There is a striking use of small panels in various sections of the comic, which only shows an element of the whole picture such as the snout of the wild boar or the fingers of the protagonist’s grandfather. This resembles the nature of our memories as we tend to recall in vignettes. Additionally, it complements the literary elements such as placing emphasis on the culinary metaphors. 

With it being only 20 pages long, Putu Piring might be bite-sized as compared to other comics. However, it offers a flavourful bite that tempts one to crave for more. 

Further Reading

Interview with Myle Yan Tay and Shuxian Lee on Putu Piring

[Comic Book Review] Through the Longkang #1 – Paranormal Intrigues

Through the Longkang #1
Myle Yan Tay (writer) and Shuxian Lee (artist)
Checkpoint Theatre (2021) / 20 pp.

The second collaboration between Myle Yan Tay and Shuxian Lee brings us the start of a trilogy that delves into the paranormal. 

Through the Longkang brings together the well-loved elements of action-adventure, mystery, and intimations of the paranormal tales that those born in the 1990s and earlier grew up with.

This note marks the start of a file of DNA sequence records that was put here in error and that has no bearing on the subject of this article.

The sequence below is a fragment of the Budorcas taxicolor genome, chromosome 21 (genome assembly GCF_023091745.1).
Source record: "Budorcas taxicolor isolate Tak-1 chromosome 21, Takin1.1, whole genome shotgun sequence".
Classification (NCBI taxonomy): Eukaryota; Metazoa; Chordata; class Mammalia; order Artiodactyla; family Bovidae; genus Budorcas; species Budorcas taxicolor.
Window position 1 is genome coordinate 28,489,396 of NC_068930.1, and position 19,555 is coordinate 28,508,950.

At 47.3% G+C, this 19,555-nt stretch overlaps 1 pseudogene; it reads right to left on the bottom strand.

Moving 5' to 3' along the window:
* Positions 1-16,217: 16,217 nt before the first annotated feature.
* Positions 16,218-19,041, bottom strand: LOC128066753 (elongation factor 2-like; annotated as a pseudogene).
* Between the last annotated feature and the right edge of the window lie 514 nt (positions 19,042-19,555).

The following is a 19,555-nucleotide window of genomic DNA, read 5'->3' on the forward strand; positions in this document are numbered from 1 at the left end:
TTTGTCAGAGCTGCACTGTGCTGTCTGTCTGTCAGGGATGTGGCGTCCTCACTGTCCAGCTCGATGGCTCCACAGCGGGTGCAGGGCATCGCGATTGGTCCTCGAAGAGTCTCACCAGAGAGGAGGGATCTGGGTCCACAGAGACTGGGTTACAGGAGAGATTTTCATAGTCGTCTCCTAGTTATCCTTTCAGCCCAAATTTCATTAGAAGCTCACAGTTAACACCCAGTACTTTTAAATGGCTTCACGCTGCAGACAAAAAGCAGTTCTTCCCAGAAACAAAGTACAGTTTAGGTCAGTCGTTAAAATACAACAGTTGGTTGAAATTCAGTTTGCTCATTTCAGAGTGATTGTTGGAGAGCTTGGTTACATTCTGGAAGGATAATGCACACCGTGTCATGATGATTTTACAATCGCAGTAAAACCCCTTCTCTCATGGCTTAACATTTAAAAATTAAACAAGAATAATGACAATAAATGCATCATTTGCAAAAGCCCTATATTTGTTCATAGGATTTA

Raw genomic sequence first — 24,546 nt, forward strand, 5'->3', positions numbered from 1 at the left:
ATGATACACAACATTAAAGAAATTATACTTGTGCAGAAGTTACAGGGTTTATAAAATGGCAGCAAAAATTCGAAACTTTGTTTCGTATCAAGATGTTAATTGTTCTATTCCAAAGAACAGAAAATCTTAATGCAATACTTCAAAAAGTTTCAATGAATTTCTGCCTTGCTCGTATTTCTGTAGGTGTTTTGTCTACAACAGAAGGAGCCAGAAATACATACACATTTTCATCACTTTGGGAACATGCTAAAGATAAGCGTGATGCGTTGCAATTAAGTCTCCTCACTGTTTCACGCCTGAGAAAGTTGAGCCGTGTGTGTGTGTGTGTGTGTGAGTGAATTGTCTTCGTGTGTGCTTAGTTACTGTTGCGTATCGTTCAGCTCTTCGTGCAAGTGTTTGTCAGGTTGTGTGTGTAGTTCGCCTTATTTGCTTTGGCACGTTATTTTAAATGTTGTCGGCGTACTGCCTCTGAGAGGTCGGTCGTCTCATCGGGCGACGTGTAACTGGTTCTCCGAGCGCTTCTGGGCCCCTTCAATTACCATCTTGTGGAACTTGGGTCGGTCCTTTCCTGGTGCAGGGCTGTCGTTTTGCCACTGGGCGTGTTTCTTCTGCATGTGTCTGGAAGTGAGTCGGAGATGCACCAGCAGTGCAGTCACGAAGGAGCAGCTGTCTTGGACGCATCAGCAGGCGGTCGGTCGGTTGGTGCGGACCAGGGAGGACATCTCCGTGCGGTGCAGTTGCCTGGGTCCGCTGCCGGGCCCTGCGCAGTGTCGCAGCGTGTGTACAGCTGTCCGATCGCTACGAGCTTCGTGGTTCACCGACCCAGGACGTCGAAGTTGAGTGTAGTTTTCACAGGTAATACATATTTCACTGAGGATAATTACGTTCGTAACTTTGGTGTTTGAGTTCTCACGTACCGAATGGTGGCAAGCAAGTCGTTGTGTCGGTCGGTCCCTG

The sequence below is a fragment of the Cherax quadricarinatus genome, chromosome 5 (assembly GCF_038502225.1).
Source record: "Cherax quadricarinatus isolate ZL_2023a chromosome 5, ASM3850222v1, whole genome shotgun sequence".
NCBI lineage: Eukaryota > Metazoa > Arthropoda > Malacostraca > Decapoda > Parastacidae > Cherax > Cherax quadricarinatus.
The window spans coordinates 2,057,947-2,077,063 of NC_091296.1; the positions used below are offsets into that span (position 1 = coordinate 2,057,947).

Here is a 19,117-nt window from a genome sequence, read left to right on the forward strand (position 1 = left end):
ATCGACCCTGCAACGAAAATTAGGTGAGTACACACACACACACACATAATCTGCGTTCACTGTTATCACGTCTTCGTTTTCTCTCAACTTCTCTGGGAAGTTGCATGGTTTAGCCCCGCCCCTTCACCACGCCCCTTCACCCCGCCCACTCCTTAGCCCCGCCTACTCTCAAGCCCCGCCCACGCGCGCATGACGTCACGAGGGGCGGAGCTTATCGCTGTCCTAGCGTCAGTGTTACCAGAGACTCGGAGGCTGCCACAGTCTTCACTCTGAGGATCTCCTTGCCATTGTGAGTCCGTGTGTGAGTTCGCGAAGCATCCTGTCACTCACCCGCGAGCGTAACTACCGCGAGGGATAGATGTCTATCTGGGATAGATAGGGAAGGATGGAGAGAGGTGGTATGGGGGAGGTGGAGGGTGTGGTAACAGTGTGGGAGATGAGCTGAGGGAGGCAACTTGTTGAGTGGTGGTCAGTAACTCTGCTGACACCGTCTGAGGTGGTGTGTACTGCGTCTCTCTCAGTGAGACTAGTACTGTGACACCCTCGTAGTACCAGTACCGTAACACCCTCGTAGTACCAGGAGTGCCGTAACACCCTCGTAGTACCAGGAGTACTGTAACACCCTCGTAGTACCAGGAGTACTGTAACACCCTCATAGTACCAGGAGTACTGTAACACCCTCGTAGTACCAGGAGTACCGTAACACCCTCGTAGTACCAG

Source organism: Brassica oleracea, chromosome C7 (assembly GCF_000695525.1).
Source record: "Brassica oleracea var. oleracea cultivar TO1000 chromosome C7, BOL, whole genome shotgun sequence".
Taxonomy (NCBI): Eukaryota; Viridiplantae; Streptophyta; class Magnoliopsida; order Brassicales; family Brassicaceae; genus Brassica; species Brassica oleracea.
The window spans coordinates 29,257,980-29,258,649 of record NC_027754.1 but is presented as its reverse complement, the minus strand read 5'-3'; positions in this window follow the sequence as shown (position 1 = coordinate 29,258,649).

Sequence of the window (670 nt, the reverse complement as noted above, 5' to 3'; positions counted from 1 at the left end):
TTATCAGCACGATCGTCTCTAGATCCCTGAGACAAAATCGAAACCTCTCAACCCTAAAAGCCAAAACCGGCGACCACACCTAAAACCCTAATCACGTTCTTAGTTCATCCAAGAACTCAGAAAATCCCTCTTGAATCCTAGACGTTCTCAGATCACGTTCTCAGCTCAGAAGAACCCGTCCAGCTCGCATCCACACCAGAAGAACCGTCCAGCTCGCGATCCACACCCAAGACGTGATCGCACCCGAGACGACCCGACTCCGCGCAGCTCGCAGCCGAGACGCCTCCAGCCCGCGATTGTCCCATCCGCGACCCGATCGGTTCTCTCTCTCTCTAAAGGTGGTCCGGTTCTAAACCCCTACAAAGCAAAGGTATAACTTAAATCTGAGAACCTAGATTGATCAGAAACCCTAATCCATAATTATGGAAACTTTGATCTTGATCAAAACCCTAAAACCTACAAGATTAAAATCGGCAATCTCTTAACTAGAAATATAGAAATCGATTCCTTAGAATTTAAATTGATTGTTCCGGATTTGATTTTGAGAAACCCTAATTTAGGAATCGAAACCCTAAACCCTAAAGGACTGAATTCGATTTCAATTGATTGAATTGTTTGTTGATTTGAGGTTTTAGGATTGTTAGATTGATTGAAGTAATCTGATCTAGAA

We are immediately thrown into the heart of the action as Fishball and Brick find a punctured football on a beach, and one of them (they are not clearly identified as neither of them is addressed by name) has a psychic insight upon touching the ball. 

It is revealed that a teenager went down into the longkang (canal) to retrieve a football. Upon climbing out of the longkang, he suddenly found himself exiting a well and saw an abandoned bungalow with a rather inviting swing. Horrors ensue. Our heroes hope to save the boy before it is too late. 

The well being the portal between the longkang and the abandoned bungalow reminds us of horror stories of suicides and wrongful deaths. Could this be related to the disappearance of the teenager? Is Myle Yan Tay bringing in certain local cultural tropes and recontextualising them for a new audience?